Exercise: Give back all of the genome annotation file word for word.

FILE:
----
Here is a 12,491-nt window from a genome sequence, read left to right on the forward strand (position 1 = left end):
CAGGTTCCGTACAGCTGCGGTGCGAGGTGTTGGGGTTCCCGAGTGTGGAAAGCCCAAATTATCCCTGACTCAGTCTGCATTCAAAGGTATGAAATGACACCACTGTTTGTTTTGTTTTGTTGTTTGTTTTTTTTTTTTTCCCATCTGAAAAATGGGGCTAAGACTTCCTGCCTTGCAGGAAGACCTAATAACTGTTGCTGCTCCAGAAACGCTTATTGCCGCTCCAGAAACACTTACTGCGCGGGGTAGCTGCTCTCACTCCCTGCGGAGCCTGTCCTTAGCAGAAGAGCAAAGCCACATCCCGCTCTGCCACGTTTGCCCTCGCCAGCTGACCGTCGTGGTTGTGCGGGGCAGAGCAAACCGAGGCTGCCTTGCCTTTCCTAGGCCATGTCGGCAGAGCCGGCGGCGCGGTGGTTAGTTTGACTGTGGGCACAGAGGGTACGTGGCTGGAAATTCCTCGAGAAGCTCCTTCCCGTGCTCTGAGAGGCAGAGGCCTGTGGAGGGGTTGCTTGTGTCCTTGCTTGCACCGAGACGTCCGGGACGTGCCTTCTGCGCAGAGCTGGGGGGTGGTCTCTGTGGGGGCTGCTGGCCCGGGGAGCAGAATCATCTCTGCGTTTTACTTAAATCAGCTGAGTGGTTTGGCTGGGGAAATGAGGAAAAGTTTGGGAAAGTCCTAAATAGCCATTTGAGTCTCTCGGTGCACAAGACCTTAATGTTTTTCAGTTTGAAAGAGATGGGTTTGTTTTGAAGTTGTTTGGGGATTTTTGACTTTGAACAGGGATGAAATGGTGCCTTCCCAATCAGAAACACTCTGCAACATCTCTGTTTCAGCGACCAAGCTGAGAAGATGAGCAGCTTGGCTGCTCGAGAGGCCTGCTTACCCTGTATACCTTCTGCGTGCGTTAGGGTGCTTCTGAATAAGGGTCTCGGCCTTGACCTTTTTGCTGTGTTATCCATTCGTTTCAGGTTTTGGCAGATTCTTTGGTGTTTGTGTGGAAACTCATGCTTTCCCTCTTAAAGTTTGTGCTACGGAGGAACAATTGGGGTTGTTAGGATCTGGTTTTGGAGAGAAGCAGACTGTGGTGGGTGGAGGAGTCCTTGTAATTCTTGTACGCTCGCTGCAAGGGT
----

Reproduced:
Here is a 12,491-nt window from a genome sequence, read left to right on the forward strand (position 1 = left end):
CAGGTTCCGTACAGCTGCGGTGCGAGGTGTTGGGGTTCCCGAGTGTGGAAAGCCCAAATTATCCCTGACTCAGTCTGCATTCAAAGGTATGAAATGACACCACTGTTTGTTTTGTTTTGTTGTTTGTTTTTTTTTTTTTCCCATCTGAAAAATGGGGCTAAGACTTCCTGCCTTGCAGGAAGACCTAATAACTGTTGCTGCTCCAGAAACGCTTATTGCCGCTCCAGAAACACTTACTGCGCGGGGTAGCTGCTCTCACTCCCTGCGGAGCCTGTCCTTAGCAGAAGAGCAAAGCCACATCCCGCTCTGCCACGTTTGCCCTCGCCAGCTGACCGTCGTGGTTGTGCGGGGCAGAGCAAACCGAGGCTGCCTTGCCTTTCCTAGGCCATGTCGGCAGAGCCGGCGGCGCGGTGGTTAGTTTGACTGTGGGCACAGAGGGTACGTGGCTGGAAATTCCTCGAGAAGCTCCTTCCCGTGCTCTGAGAGGCAGAGGCCTGTGGAGGGGTTGCTTGTGTCCTTGCTTGCACCGAGACGTCCGGGACGTGCCTTCTGCGCAGAGCTGGGGGGTGGTCTCTGTGGGGGCTGCTGGCCCGGGGAGCAGAATCATCTCTGCGTTTTACTTAAATCAGCTGAGTGGTTTGGCTGGGGAAATGAGGAAAAGTTTGGGAAAGTCCTAAATAGCCATTTGAGTCTCTCGGTGCACAAGACCTTAATGTTTTTCAGTTTGAAAGAGATGGGTTTGTTTTGAAGTTGTTTGGGGATTTTTGACTTTGAACAGGGATGAAATGGTGCCTTCCCAATCAGAAACACTCTGCAACATCTCTGTTTCAGCGACCAAGCTGAGAAGATGAGCAGCTTGGCTGCTCGAGAGGCCTGCTTACCCTGTATACCTTCTGCGTGCGTTAGGGTGCTTCTGAATAAGGGTCTCGGCCTTGACCTTTTTGCTGTGTTATCCATTCGTTTCAGGTTTTGGCAGATTCTTTGGTGTTTGTGTGGAAACTCATGCTTTCCCTCTTAAAGTTTGTGCTACGGAGGAACAATTGGGGTTGTTAGGATCTGGTTTTGGAGAGAAGCAGACTGTGGTGGGTGGAGGAGTCCTTGTAATTCTTGTACGCTCGCTGCAAGGGT